Belief Systems

The addictive belief system, a root cause of vulnerability to addiction, encompasses beliefs about oneself, others and the world. It often leads to a “quick fix mentality,” where individuals seek fast solutions to life’s challenges, often turning to alcoholism and drug abuse. Combatting this harmful belief system involves recognising and addressing the prevalence of “shoulds” in one’s thinking. These “shoulds” are external expectations placed on oneself, such as the need to be perfect, all-powerful or entitled to immediate satisfaction. Chasing these unrealistic expectations can fuel addictive behaviors and hinder genuine progress towards healthier goals and living in recovery.

Inner Peace

After rehab, maintaining sobriety and restoring inner peace become priorities. If rediscovering spirituality or going to therapy or taking up a hobby or leaving a relationship helps you find inner peace away from the addiction, then dive right in, there is no perfect answer and no formulated solution it’s up to you to use what you have learned and start finding what truely drives your inner peace. Patience is key as quick fixes are unrealistic; healing is an ongoing process. Letting go of perfection, viewing setbacks as learning opportunities and embracing flaws cultivates self-acceptance and growth are things that you will learn in time. Speaking kindly to oneself, releasing negative self-talk and recognising that the past doesn’t dictate the future are all concepts that contribute to your inner peace. The path begins with your recovery but your innere peace requires an open heart and uncluttered mind.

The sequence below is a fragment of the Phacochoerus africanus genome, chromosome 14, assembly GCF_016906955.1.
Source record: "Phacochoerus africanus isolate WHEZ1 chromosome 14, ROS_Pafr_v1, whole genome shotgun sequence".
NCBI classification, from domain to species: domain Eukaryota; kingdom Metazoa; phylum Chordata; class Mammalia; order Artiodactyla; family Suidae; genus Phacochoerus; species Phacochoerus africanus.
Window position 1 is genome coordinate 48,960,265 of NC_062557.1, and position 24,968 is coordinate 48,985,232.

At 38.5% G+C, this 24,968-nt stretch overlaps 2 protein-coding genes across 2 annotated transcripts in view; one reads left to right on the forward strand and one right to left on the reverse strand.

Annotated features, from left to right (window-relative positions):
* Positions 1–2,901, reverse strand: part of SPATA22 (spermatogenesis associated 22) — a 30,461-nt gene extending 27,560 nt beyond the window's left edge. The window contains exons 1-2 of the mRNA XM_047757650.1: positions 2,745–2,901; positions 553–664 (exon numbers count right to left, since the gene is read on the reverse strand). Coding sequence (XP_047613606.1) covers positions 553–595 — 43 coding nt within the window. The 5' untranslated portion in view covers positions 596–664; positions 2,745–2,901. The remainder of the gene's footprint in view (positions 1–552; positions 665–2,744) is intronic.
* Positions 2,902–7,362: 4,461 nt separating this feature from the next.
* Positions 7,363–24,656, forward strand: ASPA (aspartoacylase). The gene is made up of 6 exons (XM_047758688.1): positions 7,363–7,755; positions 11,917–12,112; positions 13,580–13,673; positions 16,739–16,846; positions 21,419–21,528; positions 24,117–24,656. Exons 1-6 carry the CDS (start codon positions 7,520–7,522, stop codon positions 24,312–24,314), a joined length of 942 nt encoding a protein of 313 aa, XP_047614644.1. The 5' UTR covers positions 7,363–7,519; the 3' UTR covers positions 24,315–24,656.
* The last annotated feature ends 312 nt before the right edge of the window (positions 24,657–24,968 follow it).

What is Recovery? - Your Essential Addiction Recovery Guide

Being "recovered" from addiction entails nurturing mental and emotional health, achieving emotional stability. Get help from qualified counsellors.

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    Rehabs in other cities of South Africa.

    Founded in 2008, WeDoRecover has evolved from an advisory service for addiction treatment into a comprehensive provider of care, following its 2019 merger with Changes Addiction Rehab in Johannesburg. Specialising in connecting patients to top-tier addiction treatment centers in the UK, South Africa and Thailand, WeDoRecover supports individuals globally, including those from the United Arab Emirates and Europe. Accepting both South African medical aid and international health insurance our organisation facilitates access to high-quality treatment for substance and alcohol use disorders, offering individualised care that addresses the physical, mental and social needs of patients.